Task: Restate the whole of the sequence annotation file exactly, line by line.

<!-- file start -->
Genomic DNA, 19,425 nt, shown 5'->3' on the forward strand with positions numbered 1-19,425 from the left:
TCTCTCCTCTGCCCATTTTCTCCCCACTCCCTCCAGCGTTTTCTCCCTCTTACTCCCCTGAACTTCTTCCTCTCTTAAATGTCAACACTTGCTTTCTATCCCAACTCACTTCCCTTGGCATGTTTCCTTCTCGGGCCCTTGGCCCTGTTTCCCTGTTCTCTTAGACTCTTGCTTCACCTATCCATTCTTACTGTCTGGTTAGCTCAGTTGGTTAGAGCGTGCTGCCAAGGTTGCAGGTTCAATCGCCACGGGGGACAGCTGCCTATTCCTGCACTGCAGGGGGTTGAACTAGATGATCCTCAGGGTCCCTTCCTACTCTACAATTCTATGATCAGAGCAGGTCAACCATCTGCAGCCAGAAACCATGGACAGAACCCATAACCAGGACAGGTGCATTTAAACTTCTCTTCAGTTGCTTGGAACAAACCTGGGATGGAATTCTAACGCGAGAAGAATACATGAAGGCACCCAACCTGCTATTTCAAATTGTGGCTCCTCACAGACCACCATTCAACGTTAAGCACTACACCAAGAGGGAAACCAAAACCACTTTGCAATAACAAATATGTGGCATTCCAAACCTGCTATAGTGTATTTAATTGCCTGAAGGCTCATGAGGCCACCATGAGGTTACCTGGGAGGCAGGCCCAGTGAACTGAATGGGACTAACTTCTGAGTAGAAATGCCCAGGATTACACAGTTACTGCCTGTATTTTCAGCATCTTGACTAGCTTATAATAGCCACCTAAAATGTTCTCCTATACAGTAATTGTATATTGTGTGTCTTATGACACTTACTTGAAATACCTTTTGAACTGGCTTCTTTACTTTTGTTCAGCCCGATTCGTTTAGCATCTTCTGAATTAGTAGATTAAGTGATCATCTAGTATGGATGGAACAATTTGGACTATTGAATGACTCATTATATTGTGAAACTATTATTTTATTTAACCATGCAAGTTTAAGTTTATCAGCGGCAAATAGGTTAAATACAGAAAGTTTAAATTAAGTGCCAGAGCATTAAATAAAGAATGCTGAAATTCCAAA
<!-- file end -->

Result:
Genomic DNA, 19,425 nt, shown 5'->3' on the forward strand with positions numbered 1-19,425 from the left:
TCTCTCCTCTGCCCATTTTCTCCCCACTCCCTCCAGCGTTTTCTCCCTCTTACTCCCCTGAACTTCTTCCTCTCTTAAATGTCAACACTTGCTTTCTATCCCAACTCACTTCCCTTGGCATGTTTCCTTCTCGGGCCCTTGGCCCTGTTTCCCTGTTCTCTTAGACTCTTGCTTCACCTATCCATTCTTACTGTCTGGTTAGCTCAGTTGGTTAGAGCGTGCTGCCAAGGTTGCAGGTTCAATCGCCACGGGGGACAGCTGCCTATTCCTGCACTGCAGGGGGTTGAACTAGATGATCCTCAGGGTCCCTTCCTACTCTACAATTCTATGATCAGAGCAGGTCAACCATCTGCAGCCAGAAACCATGGACAGAACCCATAACCAGGACAGGTGCATTTAAACTTCTCTTCAGTTGCTTGGAACAAACCTGGGATGGAATTCTAACGCGAGAAGAATACATGAAGGCACCCAACCTGCTATTTCAAATTGTGGCTCCTCACAGACCACCATTCAACGTTAAGCACTACACCAAGAGGGAAACCAAAACCACTTTGCAATAACAAATATGTGGCATTCCAAACCTGCTATAGTGTATTTAATTGCCTGAAGGCTCATGAGGCCACCATGAGGTTACCTGGGAGGCAGGCCCAGTGAACTGAATGGGACTAACTTCTGAGTAGAAATGCCCAGGATTACACAGTTACTGCCTGTATTTTCAGCATCTTGACTAGCTTATAATAGCCACCTAAAATGTTCTCCTATACAGTAATTGTATATTGTGTGTCTTATGACACTTACTTGAAATACCTTTTGAACTGGCTTCTTTACTTTTGTTCAGCCCGATTCGTTTAGCATCTTCTGAATTAGTAGATTAAGTGATCATCTAGTATGGATGGAACAATTTGGACTATTGAATGACTCATTATATTGTGAAACTATTATTTTATTTAACCATGCAAGTTTAAGTTTATCAGCGGCAAATAGGTTAAATACAGAAAGTTTAAATTAAGTGCCAGAGCATTAAATAAAGAATGCTGAAATTCCAAA